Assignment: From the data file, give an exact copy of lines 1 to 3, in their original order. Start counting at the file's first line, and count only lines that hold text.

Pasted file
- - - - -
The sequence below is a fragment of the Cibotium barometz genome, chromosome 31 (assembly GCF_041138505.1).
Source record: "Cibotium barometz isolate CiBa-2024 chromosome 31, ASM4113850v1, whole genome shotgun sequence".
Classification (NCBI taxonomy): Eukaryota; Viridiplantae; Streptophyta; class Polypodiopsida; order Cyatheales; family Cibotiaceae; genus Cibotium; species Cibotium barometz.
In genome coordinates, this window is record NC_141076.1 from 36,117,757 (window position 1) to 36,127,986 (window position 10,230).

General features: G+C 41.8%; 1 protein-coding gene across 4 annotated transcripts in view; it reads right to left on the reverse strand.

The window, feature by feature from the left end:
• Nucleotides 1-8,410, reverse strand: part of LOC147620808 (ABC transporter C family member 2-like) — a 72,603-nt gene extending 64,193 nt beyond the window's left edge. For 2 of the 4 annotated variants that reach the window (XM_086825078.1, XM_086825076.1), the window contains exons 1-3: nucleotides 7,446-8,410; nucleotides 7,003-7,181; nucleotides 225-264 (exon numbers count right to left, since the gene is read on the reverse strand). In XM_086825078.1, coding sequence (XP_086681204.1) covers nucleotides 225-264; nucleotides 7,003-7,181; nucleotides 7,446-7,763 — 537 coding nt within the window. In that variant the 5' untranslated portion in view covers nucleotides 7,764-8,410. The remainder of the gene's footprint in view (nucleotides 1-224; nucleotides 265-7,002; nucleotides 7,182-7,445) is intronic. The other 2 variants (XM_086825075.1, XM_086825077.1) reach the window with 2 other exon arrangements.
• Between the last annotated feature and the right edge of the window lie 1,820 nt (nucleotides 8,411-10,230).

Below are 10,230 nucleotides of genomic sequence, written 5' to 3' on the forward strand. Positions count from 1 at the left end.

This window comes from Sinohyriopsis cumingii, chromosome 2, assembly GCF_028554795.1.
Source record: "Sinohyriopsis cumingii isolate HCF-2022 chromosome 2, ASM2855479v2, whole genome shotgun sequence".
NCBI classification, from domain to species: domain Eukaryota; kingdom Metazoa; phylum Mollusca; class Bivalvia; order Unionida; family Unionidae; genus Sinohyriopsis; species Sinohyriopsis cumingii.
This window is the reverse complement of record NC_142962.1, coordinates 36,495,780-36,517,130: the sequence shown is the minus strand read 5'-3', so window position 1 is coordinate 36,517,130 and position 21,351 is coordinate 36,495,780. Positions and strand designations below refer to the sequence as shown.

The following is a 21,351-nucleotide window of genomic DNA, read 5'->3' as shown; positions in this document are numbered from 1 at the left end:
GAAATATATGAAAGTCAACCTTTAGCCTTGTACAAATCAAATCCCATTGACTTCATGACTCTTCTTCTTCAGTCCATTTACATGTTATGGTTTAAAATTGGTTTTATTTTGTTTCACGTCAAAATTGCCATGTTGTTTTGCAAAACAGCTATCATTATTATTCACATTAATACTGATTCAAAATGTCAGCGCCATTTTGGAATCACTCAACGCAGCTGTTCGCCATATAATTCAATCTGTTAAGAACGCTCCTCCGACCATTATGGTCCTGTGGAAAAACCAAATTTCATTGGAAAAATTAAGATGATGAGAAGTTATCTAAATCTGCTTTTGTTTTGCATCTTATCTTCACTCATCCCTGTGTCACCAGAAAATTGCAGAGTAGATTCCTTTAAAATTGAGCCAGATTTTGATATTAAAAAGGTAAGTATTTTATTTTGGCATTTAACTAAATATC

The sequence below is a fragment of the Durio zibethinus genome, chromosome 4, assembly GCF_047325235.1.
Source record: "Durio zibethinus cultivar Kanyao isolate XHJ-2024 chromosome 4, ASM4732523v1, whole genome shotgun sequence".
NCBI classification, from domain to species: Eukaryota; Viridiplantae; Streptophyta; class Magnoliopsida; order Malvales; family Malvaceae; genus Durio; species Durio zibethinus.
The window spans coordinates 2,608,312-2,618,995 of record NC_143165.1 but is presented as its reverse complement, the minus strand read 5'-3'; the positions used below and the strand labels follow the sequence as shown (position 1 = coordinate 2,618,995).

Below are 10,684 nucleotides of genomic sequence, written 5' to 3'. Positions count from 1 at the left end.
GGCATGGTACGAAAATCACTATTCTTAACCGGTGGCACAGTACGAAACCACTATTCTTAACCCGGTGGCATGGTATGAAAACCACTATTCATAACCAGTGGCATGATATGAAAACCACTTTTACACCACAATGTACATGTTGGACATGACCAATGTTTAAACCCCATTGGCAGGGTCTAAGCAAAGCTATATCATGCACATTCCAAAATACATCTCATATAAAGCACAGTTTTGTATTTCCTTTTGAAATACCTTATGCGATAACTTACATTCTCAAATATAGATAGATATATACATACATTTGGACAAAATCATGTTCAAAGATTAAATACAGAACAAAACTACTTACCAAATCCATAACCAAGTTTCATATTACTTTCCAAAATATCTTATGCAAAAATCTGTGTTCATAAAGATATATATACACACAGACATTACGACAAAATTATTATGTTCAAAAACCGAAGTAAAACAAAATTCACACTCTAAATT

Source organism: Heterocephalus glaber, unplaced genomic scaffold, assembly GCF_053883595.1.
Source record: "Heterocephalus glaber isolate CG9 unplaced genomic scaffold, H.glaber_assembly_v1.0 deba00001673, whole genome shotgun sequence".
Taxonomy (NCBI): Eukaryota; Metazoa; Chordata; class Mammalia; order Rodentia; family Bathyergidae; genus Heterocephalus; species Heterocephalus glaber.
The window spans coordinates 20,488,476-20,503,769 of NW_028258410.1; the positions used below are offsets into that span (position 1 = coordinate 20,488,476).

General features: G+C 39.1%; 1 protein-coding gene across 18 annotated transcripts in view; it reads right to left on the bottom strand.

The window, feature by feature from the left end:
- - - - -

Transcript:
The sequence below is a fragment of the Cibotium barometz genome, chromosome 31 (assembly GCF_041138505.1).
Source record: "Cibotium barometz isolate CiBa-2024 chromosome 31, ASM4113850v1, whole genome shotgun sequence".
Classification (NCBI taxonomy): Eukaryota; Viridiplantae; Streptophyta; class Polypodiopsida; order Cyatheales; family Cibotiaceae; genus Cibotium; species Cibotium barometz.